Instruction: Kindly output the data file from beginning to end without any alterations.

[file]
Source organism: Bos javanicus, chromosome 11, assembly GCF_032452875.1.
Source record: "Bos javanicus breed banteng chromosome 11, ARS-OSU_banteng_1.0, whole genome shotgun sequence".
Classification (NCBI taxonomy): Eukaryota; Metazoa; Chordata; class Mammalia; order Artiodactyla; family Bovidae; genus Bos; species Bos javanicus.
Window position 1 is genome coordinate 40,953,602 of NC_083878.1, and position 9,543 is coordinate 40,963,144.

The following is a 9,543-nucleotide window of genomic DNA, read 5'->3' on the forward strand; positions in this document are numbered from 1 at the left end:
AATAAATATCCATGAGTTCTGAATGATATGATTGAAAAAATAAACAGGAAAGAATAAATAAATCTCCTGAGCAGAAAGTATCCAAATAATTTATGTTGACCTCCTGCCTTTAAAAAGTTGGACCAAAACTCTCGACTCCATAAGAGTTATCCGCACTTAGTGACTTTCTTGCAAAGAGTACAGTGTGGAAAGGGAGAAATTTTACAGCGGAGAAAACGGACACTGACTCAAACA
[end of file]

Source organism: Bos javanicus, chromosome 11, assembly GCF_032452875.1.
Source record: "Bos javanicus breed banteng chromosome 11, ARS-OSU_banteng_1.0, whole genome shotgun sequence".
Classification (NCBI taxonomy): Eukaryota; Metazoa; Chordata; class Mammalia; order Artiodactyla; family Bovidae; genus Bos; species Bos javanicus.
Window position 1 is genome coordinate 40,953,602 of NC_083878.1, and position 9,543 is coordinate 40,963,144.

The following is a 9,543-nucleotide window of genomic DNA, read 5'->3' on the forward strand; positions in this document are numbered from 1 at the left end:
AATAAATATCCATGAGTTCTGAATGATATGATTGAAAAAATAAACAGGAAAGAATAAATAAATCTCCTGAGCAGAAAGTATCCAAATAATTTATGTTGACCTCCTGCCTTTAAAAAGTTGGACCAAAACTCTCGACTCCATAAGAGTTATCCGCACTTAGTGACTTTCTTGCAAAGAGTACAGTGTGGAAAGGGAGAAATTTTACAGCGGAGAAAACGGACACTGACTCAAACA